Upstairs the existing 'white blandness' continued with a bedroom, separate inglenook office and a rather dark and dingy wardrobe room. Walls were demolished and the entire room was opened up and the joinery insertions seamlessly defined the three functional activities of bedroom, office and robe. A light crown cut timber was used for the general robe wall and extended out to form the office and framework for the upholstered bedhead. A beautiful grey green hand drawn wallpaper with pistachio green overtones was selected to define opposing walls and to house a concealed triptych mirror and cupboards to the robe corridor. The office borrowed on the flavours of eau de nil with a desktop of powdery olive linoleum and a cashmere pinboard in a similar hue. Turning the corner there is a vertical library shelving system and facing the window the oversized king size bed with powder blue cashmere bedhead. Direct and indirect strip lighting creates great visual drama to the spaces and the finishing touch being the grey/lilac carpet that ties both upstairs and downstairs together very elegantly. The Client took a leap of faith about the lilac carpet as I said many a time convincing..... that if we did just brown carpet the whole space would become very flat and the visual interest would not be there. Very happy Client and a pleased Architect.


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Jason Gibney created this beautifully crafted apartment in Bronte for his family. Minimalist. Streamlined. Honest in its materials. Clever in its use of space. Look closely and you will realise that he has extended into the roof space of his typical "six pack" apartment block. As for the kitchen hidden behind the wall ... brilliant! Jason is Managing Associate Director at Sydney architectural firm Tobias Partners. All I wish for (besides the ability to live so simply) is for larger photos! Via the Houses Awards.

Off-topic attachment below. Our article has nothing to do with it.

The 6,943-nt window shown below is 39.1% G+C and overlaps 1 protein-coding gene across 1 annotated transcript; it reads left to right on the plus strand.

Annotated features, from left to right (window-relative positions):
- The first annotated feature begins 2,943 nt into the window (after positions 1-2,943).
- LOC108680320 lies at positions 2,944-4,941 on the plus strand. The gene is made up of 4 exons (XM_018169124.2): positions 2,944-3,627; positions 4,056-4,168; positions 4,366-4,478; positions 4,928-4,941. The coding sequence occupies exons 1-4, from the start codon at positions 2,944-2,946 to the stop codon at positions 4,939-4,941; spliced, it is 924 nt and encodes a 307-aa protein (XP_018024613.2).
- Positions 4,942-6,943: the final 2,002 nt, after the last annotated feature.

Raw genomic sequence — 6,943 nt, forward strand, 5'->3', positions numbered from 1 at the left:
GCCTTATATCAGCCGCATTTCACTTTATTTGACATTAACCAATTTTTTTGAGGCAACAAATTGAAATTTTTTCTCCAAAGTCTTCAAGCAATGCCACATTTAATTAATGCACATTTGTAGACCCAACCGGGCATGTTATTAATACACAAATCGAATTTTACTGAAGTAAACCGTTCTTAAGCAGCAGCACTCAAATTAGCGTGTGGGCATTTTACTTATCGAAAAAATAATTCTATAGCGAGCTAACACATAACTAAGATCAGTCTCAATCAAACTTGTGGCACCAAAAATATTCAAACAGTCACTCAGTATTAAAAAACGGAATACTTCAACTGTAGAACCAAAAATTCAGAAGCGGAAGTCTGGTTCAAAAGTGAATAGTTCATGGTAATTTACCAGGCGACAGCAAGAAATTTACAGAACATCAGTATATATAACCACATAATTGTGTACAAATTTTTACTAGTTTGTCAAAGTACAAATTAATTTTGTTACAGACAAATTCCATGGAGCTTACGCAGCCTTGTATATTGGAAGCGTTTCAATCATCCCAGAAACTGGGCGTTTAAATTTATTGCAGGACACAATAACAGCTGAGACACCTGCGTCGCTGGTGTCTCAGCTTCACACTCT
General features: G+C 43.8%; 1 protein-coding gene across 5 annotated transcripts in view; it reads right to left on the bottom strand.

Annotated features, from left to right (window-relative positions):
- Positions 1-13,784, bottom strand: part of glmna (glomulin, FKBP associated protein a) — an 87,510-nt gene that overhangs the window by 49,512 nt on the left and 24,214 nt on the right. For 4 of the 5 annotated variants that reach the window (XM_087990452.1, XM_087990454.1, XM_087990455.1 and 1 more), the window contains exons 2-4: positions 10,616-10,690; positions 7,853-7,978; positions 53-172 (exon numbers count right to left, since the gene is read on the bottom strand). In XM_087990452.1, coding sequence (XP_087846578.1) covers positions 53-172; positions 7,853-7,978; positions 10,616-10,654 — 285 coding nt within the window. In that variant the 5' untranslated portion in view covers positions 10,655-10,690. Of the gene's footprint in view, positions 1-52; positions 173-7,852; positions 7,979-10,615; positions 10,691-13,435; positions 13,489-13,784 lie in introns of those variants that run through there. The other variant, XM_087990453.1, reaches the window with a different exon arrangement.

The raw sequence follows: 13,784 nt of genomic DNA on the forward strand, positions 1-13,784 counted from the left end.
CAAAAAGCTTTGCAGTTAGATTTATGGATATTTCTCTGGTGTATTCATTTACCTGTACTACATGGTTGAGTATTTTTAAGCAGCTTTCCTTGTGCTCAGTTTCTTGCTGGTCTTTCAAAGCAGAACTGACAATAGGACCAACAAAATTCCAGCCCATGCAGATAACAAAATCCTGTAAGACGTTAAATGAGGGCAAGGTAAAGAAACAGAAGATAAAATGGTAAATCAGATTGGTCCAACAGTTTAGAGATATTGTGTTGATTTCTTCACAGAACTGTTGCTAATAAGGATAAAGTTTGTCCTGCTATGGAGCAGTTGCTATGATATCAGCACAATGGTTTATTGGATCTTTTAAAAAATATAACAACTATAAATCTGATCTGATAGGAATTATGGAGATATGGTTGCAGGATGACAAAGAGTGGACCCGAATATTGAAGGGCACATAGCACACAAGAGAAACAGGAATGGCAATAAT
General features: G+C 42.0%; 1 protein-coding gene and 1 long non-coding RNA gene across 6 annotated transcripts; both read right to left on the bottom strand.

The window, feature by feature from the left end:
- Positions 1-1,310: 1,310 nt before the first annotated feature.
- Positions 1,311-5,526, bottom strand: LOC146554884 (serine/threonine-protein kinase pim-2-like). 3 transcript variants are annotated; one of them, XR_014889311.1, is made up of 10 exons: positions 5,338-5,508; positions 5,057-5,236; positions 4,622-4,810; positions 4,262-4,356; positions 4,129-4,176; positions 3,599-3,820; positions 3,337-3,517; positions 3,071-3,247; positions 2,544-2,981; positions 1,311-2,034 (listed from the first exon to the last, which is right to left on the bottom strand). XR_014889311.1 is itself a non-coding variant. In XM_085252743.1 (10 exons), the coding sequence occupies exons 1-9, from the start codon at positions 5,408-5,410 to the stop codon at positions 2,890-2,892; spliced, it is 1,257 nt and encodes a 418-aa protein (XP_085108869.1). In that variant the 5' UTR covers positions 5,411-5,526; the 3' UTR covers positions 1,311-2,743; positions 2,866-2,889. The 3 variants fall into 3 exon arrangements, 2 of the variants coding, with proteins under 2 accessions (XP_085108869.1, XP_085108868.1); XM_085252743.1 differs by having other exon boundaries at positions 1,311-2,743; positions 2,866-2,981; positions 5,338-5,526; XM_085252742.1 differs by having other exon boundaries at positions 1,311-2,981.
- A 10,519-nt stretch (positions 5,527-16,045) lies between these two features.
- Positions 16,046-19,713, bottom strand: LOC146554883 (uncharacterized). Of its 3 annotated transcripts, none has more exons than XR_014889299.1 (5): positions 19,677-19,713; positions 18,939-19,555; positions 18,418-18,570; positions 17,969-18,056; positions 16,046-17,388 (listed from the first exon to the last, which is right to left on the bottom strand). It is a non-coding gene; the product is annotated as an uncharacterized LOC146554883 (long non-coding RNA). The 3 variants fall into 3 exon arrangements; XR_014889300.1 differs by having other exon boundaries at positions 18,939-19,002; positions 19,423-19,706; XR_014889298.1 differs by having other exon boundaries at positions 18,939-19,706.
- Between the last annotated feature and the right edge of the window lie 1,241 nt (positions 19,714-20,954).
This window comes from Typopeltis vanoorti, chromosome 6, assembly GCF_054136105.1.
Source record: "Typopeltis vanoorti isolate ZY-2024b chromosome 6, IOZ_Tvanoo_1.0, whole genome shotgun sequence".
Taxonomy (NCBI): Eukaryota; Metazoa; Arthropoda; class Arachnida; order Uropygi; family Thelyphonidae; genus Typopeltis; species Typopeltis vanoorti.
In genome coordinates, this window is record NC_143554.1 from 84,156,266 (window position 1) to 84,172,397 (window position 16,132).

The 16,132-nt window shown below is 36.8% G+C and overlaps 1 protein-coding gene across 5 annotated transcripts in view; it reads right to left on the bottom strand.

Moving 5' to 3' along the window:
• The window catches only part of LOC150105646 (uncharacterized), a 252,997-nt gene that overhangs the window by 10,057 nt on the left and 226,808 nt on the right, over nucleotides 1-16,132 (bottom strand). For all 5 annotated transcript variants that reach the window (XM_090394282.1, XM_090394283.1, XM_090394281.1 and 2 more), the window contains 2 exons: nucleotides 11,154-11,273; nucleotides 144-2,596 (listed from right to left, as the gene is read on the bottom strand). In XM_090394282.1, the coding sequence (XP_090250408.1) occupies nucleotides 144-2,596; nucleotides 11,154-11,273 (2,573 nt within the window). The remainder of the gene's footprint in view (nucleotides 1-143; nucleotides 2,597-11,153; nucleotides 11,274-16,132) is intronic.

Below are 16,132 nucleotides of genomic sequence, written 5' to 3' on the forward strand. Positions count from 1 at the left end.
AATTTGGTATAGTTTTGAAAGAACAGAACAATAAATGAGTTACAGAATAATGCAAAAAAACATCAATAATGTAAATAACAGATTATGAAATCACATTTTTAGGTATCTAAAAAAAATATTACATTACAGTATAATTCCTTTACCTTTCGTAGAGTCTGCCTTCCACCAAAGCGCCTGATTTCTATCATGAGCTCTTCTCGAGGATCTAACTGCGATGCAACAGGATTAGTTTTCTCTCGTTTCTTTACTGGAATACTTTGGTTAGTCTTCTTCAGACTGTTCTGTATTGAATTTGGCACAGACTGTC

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Magdalena Keck

White, bright and not a Scandinavian in sight. Interior designer Magdalena Keck hails from New York but her work turns its back on the Big Apple glam and looks inwards to hearth and home. It's clean lined, simple but well considered. Her colour palette is restrained but all the better to provide respite from the bustle and clash of everyday New York life like this Greenwich Village pied à terre, a wonderful retreat.

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Vintage style ... Empirical Style

Life is too short for dull decor. Or so the duo behind Empirical Style, Steve and Helena Trupp believe. Take a look at their Sydney apartment. Too cool for school! Filing cabinet and locker storage, train station memorabilia, X-rays in the kitchen, drawers on the walls, leather chesterfields, toucans, vintage posters and porcelain birds complete with painted droppings. Quirky to the max and full of fun. If you click over to the website Aussie readers may just recognise Steve as one of the final three designers on the recently aired Top Design.

P.S. While you are on the site check out the online shop. Vintage style Edison light bulbs Aussie readers? Yes please. Please forgive me. As much as I want to embrace CFLs I go weak at the knees for a good old Edison. CFLs are sooooooo ugly.